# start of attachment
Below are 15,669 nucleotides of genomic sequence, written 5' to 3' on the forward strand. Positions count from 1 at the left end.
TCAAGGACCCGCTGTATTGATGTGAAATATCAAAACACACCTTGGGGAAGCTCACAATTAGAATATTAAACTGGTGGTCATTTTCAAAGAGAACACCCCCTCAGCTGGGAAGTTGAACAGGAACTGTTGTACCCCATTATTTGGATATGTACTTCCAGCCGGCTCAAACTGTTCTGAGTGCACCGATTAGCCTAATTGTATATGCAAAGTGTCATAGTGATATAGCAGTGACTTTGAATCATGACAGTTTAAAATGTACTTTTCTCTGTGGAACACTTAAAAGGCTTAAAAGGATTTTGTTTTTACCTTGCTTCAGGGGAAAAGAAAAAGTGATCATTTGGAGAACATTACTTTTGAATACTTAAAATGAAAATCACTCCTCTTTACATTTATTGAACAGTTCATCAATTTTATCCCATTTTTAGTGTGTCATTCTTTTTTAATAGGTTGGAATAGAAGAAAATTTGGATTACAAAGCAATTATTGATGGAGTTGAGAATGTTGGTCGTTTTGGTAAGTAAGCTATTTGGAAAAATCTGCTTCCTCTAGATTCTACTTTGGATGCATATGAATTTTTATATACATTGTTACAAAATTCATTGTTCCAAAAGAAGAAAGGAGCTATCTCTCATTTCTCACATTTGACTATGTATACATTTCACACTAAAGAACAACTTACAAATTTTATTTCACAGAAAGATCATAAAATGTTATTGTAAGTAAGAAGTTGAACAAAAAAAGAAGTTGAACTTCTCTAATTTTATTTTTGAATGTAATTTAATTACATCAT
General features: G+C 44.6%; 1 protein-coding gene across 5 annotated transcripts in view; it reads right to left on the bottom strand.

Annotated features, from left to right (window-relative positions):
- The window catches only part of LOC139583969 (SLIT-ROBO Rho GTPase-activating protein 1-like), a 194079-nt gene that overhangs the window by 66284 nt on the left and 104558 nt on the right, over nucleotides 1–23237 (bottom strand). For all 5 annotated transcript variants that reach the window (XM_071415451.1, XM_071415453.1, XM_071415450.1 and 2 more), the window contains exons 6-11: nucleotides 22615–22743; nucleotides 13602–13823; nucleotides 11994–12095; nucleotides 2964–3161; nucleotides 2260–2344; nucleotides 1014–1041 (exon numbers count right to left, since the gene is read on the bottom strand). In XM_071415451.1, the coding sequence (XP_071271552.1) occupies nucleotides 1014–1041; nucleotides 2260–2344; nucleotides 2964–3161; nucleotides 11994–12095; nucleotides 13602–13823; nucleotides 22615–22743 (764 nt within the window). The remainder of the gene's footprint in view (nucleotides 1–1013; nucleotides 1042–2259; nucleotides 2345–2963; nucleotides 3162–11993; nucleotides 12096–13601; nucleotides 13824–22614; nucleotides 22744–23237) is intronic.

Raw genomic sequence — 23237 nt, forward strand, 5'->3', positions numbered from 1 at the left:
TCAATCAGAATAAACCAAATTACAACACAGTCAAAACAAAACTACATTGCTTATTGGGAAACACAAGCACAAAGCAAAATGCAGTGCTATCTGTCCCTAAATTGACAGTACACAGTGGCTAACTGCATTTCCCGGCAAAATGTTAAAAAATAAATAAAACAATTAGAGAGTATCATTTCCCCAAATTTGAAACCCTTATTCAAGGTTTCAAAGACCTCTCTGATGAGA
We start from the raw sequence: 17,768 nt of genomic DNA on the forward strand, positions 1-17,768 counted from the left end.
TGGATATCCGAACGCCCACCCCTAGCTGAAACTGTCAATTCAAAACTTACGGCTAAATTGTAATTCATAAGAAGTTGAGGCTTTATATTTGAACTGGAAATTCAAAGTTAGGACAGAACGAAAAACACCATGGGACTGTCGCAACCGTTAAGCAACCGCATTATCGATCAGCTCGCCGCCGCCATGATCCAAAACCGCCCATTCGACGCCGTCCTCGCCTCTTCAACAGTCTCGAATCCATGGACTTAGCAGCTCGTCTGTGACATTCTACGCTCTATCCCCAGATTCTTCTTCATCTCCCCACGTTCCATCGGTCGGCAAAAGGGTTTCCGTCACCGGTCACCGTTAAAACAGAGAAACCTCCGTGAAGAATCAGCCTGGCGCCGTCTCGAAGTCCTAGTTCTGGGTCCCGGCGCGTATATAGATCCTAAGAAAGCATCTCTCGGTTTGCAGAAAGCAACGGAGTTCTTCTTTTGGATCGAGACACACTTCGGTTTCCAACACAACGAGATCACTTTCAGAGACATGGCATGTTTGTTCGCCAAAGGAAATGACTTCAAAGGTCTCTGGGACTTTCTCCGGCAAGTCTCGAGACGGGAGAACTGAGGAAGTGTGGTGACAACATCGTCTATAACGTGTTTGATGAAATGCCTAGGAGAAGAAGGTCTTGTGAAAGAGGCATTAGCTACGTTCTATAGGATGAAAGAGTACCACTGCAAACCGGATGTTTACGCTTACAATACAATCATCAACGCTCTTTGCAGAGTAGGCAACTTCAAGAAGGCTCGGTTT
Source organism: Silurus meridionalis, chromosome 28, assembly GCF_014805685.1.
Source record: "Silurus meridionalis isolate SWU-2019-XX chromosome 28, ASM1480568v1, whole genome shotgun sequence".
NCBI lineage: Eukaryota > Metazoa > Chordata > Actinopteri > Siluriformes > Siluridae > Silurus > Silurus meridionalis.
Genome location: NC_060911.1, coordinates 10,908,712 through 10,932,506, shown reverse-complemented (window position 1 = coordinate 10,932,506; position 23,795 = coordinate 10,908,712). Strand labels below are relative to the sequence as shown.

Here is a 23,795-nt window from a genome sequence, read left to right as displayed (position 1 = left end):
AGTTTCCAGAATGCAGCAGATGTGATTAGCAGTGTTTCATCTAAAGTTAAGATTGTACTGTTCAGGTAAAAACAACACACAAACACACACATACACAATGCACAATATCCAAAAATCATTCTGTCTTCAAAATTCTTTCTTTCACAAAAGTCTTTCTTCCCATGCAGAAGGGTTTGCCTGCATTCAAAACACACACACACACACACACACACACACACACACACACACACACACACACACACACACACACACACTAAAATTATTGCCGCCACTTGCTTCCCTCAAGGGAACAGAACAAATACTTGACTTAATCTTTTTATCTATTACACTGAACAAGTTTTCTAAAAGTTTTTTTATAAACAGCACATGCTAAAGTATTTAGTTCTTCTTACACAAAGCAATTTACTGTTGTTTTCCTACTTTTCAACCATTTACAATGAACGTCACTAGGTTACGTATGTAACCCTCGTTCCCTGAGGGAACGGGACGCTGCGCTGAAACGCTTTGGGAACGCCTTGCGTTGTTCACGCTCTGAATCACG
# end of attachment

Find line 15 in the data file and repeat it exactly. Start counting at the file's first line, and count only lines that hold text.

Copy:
AGTTTCCAGAATGCAGCAGATGTGATTAGCAGTGTTTCATCTAAAGTTAAGATTGTACTGTTCAGGTAAAAACAACACACAAACACACACATACACAATGCACAATATCCAAAAATCATTCTGTCTTCAAAATTCTTTCTTTCACAAAAGTCTTTCTTCCCATGCAGAAGGGTTTGCCTGCATTCAAAACACACACACACACACACACACACACACACACACACACACACACACACACACACACACACACACACTAAAATTATTGCCGCCACTTGCTTCCCTCAAGGGAACAGAACAAATACTTGACTTAATCTTTTTATCTATTACACTGAACAAGTTTTCTAAAAGTTTTTTTATAAACAGCACATGCTAAAGTATTTAGTTCTTCTTACACAAAGCAATTTACTGTTGTTTTCCTACTTTTCAACCATTTACAATGAACGTCACTAGGTTACGTATGTAACCCTCGTTCCCTGAGGGAACGGGACGCTGCGCTGAAACGCTTTGGGAACGCCTTGCGTTGTTCACGCTCTGAATCACG